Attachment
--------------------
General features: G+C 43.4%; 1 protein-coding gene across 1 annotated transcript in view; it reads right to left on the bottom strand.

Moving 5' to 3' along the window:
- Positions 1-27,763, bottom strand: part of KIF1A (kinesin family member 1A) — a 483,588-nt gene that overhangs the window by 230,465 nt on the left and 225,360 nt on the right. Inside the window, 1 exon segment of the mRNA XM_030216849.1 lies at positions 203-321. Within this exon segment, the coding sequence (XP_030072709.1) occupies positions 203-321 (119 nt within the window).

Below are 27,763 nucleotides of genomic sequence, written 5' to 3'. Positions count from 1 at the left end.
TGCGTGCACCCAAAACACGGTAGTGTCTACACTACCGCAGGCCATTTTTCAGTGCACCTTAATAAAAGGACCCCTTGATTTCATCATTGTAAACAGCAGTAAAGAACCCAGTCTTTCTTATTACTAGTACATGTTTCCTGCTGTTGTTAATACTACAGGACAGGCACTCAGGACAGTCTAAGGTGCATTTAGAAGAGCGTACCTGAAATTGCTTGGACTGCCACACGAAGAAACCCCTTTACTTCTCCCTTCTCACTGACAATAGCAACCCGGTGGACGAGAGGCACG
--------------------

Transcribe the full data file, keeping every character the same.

General features: G+C 43.4%; 1 protein-coding gene across 1 annotated transcript in view; it reads right to left on the bottom strand.

Moving 5' to 3' along the window:
- Positions 1-27,763, bottom strand: part of KIF1A (kinesin family member 1A) — a 483,588-nt gene that overhangs the window by 230,465 nt on the left and 225,360 nt on the right. Inside the window, 1 exon segment of the mRNA XM_030216849.1 lies at positions 203-321. Within this exon segment, the coding sequence (XP_030072709.1) occupies positions 203-321 (119 nt within the window).

Below are 27,763 nucleotides of genomic sequence, written 5' to 3'. Positions count from 1 at the left end.
TGCGTGCACCCAAAACACGGTAGTGTCTACACTACCGCAGGCCATTTTTCAGTGCACCTTAATAAAAGGACCCCTTGATTTCATCATTGTAAACAGCAGTAAAGAACCCAGTCTTTCTTATTACTAGTACATGTTTCCTGCTGTTGTTAATACTACAGGACAGGCACTCAGGACAGTCTAAGGTGCATTTAGAAGAGCGTACCTGAAATTGCTTGGACTGCCACACGAAGAAACCCCTTTACTTCTCCCTTCTCACTGACAATAGCAACCCGGTGGACGAGAGGCACG